Faculty Toolkit for Student Success

Every employee at Western Michigan University contributes to student success and that success starts with having the right tools for the job. This page, to be updated frequently, will become a clearinghouse for student success information. This info will be in the form of research, best practices, and ideas to incorporate student success philosophy into our classrooms. Broncos FIRST shares these tools in the hope of starting a dialogue and initiating systemic change that will ensure that every Bronco has the resources they need to graduate. 

 

WMU STUDENT SUPPORT PROGRAMS & SERVICES DIRECTORY

2016-17wmu sTudent support program & services directory

Faculty Message #1

Dear Colleagues,

This is the first in a series of messages about simple things you can do to help WMU students succeed.

A significant number of you participated last fall in a Broncos FIRST survey on student success -- thank you! Those findings are creating an important roadmap for ways we can work to improve graduation rates for students from low-income backgrounds.

In the survey, 96 percent of faculty and instructors indicated it was important that WMU improve in helping incoming undergraduate students with pressures or responsibilities that are not related to coursework but that impact academic performance. And, 85 percent of faculty and instructors indicated that they were willing to personally work toward improvement in this area.
As we begin a new semester, here are some things you can do right now to help.

More than one-third of WMU undergraduate students have high enough financial need to receive federal Pell grants. Financial aid funds may not arrive in students' accounts at the start of the semester, and some students, even after receiving refunds, still do not have sufficient money for textbooks. To help address this problem you can:

  1. Put the course textbook on reserve at Waldo or other branch libraries. Check to see if your textbook is already on reserve at the Libraries by looking for the title in Library Search.

  2. Scan early assigned readings and post them on Elearning. Or, ask the WMU Libraries Reserves service to scan the assigned readings; the process to do this begins here.

  3. Tell students about WMU's short-term loan program, which will cover the purchase of books for eligible students. Students often don't know this help even exists. Click here for more information on those loans.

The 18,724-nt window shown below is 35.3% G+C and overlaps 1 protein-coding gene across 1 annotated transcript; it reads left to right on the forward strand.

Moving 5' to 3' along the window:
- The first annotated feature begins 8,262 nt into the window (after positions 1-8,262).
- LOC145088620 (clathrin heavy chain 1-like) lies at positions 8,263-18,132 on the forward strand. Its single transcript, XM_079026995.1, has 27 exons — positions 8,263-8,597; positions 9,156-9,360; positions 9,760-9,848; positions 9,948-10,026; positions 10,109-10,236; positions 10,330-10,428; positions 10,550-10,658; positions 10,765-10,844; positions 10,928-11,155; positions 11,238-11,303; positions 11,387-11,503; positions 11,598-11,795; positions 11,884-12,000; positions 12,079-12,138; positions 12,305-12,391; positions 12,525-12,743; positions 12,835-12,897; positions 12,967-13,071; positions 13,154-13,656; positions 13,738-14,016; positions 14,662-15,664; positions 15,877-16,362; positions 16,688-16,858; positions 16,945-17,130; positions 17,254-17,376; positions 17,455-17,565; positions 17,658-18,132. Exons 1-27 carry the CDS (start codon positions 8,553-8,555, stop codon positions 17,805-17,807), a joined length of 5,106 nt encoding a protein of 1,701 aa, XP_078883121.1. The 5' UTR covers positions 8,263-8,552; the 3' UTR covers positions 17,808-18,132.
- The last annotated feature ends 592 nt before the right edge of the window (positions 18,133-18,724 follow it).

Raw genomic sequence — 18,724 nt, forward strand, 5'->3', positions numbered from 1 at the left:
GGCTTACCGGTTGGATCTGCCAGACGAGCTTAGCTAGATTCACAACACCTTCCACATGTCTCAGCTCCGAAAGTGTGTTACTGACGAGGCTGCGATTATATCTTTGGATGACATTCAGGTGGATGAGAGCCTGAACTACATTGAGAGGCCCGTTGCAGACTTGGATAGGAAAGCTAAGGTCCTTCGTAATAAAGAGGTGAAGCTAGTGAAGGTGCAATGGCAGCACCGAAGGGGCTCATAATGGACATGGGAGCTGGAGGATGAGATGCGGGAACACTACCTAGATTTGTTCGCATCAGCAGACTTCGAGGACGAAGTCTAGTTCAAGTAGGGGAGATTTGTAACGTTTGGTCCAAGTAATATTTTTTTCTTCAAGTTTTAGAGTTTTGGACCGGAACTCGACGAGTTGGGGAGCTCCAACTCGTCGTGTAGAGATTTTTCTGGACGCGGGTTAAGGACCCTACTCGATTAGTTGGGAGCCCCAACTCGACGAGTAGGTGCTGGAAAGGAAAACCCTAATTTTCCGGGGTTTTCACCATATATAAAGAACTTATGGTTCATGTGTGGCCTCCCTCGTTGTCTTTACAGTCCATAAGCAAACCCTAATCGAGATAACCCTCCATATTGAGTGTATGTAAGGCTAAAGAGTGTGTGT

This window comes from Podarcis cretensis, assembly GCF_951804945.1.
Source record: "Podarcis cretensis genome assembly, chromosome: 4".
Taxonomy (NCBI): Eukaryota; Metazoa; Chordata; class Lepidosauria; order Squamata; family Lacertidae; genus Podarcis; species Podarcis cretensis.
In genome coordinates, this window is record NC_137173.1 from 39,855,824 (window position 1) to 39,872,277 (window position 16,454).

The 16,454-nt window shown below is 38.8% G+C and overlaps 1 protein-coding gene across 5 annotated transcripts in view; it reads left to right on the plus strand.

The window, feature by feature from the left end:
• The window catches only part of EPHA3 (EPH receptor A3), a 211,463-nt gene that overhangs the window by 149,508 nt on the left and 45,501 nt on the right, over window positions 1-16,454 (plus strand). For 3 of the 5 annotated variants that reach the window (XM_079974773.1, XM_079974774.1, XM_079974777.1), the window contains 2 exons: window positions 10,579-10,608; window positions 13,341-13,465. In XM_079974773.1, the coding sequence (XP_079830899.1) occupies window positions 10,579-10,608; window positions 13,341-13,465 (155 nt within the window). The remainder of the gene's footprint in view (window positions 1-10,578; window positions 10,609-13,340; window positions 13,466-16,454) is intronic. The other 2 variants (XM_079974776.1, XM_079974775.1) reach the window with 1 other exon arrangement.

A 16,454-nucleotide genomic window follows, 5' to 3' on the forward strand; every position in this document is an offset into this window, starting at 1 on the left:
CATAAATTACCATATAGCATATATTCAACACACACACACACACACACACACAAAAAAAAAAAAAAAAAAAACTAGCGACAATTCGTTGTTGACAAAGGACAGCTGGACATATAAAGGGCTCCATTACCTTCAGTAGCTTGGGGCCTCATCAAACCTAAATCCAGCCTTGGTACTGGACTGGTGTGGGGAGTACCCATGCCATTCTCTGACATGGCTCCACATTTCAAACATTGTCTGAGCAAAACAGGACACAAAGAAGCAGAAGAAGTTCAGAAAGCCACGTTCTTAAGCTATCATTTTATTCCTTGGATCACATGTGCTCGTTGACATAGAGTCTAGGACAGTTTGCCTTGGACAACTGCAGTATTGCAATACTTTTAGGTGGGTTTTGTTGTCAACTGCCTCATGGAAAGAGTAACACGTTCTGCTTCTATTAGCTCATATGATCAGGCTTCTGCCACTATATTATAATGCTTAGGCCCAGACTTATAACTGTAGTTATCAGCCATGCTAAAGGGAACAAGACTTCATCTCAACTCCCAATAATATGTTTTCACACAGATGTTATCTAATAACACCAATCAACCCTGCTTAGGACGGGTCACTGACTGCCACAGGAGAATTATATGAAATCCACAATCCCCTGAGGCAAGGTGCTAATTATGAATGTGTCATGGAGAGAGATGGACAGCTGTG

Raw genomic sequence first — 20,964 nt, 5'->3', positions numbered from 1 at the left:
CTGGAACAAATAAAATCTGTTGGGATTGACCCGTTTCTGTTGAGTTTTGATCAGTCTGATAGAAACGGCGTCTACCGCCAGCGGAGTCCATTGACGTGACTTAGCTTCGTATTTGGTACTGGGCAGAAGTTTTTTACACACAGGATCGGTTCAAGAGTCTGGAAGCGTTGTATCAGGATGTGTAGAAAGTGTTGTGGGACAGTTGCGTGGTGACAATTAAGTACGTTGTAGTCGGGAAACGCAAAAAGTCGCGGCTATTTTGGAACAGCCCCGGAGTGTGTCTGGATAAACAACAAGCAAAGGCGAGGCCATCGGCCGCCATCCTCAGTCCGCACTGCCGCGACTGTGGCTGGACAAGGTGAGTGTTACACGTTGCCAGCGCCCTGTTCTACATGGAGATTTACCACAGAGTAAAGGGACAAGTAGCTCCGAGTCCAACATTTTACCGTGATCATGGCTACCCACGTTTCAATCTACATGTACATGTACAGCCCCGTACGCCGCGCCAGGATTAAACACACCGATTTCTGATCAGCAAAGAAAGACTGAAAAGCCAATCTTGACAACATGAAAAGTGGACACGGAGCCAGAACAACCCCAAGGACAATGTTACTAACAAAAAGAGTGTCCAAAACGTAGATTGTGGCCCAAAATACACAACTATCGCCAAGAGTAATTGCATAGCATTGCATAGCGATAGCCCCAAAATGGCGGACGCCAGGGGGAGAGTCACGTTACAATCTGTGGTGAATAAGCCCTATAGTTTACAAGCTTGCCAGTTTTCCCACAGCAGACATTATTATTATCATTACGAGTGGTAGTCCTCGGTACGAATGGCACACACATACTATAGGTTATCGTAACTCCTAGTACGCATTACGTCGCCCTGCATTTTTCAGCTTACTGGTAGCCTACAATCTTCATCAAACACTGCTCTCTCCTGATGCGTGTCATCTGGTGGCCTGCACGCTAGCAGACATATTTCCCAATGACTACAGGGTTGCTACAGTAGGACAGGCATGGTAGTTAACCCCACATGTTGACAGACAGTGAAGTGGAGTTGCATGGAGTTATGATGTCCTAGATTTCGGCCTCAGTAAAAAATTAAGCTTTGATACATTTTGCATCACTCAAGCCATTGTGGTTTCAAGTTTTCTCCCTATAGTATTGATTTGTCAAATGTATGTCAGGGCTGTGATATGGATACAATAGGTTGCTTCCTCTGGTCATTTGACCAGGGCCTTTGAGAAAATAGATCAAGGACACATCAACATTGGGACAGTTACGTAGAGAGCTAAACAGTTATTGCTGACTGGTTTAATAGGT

Together, we can help students succeed at WMU!

Sincerely,
Andrea Beach, Sue Ellen Christian and Charles Henderson
On behalf of the Broncos FIRST project team

 

FACULTY MESSAGE #2 - crafting a syllabus that pays off all semester long

Dear Colleagues,

This is the second in a series of messages about simple things you can do to help WMU students succeed.

A significant number of you participated last fall in a Broncos FIRST survey on student success—thank you! Those findings are creating an important roadmap for ways we can work to improve graduation rates for students from low-income backgrounds.

In that survey, 70 percent of faculty and part-time instructors stated that it was "very important" for WMU to improve in the area of gaps in the academic preparation of some incoming undergraduate students, and 66 percent stated they were willing to help in this area. The need for students to have clear expectations in how to succeed academically was mentioned in 61 qualitative comments.

As you prepare for the spring semester, here are some things you can do when creating your syllabus to communicate to students some strategies for academic success.

1. To promote students' sense of belonging within a higher education environment, address students in the first person or second person (I/we, me/us, our/ours, you/your) as opposed to the less familiar third person (students, professor, the class) throughout the syllabus.

2. Consider reducing the portion of a student's grade that is determined by two or three major exams. Many studies suggest that students benefit from more frequent and shorter assessments. For example, more frequent short quizzes or writing assignments can be used to give students regular feedback and make sure that they stay up-to-date on coursework.

3. Make your office hours inviting to students. Research indicates strong benefits from student-faculty interaction outside of class, but various studies indicate 40 to 66 percent of students do not attend office hours. Office hours can be made more inviting in many ways. Change the place you meet: Hold office hours online, in the library or at the Bernhard Center. Change the times to acknowledge that students may have class or work conflicts. Invite or assign students to visit early in the semester, so they know when and where to find you when they really need help.

Thank you for your consideration of these techniques to foster student success at WMU.

On behalf of the Broncos FIRST research team,
Andrea Beach, Sue Ellen Christian and Charles Henderson

 

 

2016 Fall Convocation- 8 Teaching Practices that Support Student Success Presentation

On September 30, 2016 Broncos FIRST Fellow Prof. Sue Ellen Christian presented at the 2016 Fall Convocation. Professor Christian was selected as the 2016 Michigan Professor of the Year  by the Michigan Association of State Universities.

8 Teaching Practices that Support Student Success